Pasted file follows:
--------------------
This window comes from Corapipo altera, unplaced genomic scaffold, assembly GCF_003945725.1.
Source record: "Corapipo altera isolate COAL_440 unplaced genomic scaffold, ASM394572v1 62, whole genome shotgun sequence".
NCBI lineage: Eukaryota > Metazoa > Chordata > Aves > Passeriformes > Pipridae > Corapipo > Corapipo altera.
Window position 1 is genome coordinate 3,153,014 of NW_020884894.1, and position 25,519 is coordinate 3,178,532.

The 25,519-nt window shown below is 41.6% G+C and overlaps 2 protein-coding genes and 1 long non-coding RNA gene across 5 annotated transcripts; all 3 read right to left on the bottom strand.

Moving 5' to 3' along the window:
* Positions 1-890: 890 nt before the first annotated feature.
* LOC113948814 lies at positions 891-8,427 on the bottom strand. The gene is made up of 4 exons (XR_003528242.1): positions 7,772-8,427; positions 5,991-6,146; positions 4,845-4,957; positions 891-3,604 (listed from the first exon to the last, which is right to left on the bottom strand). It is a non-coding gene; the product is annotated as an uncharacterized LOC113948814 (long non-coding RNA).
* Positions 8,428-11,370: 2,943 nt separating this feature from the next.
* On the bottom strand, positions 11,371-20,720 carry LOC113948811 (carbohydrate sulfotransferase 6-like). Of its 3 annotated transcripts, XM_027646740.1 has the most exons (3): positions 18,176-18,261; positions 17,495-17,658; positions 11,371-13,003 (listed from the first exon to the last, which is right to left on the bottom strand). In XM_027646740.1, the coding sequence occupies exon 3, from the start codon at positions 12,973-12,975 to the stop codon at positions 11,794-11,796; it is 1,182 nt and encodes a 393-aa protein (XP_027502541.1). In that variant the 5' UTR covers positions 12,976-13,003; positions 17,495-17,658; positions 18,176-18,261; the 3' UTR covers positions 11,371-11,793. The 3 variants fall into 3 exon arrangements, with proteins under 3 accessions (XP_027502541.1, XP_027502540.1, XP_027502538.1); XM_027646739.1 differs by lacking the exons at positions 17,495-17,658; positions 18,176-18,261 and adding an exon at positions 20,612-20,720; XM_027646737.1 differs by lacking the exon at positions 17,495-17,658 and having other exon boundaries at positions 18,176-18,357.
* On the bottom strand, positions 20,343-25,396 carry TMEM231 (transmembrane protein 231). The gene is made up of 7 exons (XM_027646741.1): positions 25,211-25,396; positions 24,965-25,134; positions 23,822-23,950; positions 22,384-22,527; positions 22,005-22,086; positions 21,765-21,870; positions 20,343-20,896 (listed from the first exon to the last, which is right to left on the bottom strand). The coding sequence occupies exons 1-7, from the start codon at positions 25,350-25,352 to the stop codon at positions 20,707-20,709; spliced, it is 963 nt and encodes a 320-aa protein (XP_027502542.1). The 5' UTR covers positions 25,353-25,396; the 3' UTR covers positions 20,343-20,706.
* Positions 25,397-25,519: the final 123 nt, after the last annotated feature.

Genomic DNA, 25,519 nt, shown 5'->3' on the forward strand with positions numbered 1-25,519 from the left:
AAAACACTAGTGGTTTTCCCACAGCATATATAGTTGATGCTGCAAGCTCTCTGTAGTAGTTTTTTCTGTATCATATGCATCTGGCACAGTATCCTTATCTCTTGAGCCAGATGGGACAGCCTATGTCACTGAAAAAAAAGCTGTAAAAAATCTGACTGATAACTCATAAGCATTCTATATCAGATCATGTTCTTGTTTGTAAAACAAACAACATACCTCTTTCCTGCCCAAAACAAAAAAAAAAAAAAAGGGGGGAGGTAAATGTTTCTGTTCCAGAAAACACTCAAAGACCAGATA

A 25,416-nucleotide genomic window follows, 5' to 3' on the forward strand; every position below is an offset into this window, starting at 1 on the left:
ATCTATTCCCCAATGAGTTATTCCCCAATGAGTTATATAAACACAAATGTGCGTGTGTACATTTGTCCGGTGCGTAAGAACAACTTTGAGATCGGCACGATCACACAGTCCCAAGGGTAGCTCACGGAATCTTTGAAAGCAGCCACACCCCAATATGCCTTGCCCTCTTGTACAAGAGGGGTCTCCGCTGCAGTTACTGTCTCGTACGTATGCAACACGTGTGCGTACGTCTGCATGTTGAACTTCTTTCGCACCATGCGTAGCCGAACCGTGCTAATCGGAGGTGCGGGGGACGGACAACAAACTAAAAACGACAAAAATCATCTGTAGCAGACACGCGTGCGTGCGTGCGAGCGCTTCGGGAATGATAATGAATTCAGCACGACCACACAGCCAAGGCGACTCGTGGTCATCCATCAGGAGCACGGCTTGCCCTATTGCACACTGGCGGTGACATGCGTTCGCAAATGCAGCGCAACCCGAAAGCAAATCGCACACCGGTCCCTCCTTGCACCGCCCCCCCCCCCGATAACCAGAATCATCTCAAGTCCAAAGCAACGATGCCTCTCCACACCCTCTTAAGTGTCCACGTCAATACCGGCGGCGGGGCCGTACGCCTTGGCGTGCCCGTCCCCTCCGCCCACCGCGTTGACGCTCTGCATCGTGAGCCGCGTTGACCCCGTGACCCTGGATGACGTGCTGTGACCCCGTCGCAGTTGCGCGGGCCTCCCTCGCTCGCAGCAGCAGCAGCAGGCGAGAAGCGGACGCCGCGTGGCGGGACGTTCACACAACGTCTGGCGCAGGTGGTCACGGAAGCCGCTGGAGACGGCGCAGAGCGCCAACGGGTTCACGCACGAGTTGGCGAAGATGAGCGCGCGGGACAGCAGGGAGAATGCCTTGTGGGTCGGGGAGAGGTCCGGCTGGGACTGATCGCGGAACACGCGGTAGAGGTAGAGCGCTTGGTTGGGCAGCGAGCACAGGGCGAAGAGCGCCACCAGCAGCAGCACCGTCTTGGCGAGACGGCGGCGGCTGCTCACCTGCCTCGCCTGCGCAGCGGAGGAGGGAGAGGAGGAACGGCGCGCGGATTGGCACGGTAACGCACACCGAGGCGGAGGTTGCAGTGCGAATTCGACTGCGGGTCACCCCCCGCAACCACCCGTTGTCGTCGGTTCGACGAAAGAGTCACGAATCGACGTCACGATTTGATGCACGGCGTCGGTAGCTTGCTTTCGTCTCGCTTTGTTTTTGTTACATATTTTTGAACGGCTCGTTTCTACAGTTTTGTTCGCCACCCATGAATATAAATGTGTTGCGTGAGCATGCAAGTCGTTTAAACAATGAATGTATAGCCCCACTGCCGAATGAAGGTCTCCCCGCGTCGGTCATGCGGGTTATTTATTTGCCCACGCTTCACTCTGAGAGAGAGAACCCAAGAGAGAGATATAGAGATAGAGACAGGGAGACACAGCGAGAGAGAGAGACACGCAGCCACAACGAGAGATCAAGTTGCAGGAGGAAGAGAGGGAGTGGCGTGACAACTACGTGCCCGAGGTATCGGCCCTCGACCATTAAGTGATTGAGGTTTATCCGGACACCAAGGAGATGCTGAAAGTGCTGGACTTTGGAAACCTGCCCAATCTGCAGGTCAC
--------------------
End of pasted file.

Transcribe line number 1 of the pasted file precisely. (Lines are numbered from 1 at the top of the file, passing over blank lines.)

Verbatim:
This window comes from Corapipo altera, unplaced genomic scaffold, assembly GCF_003945725.1.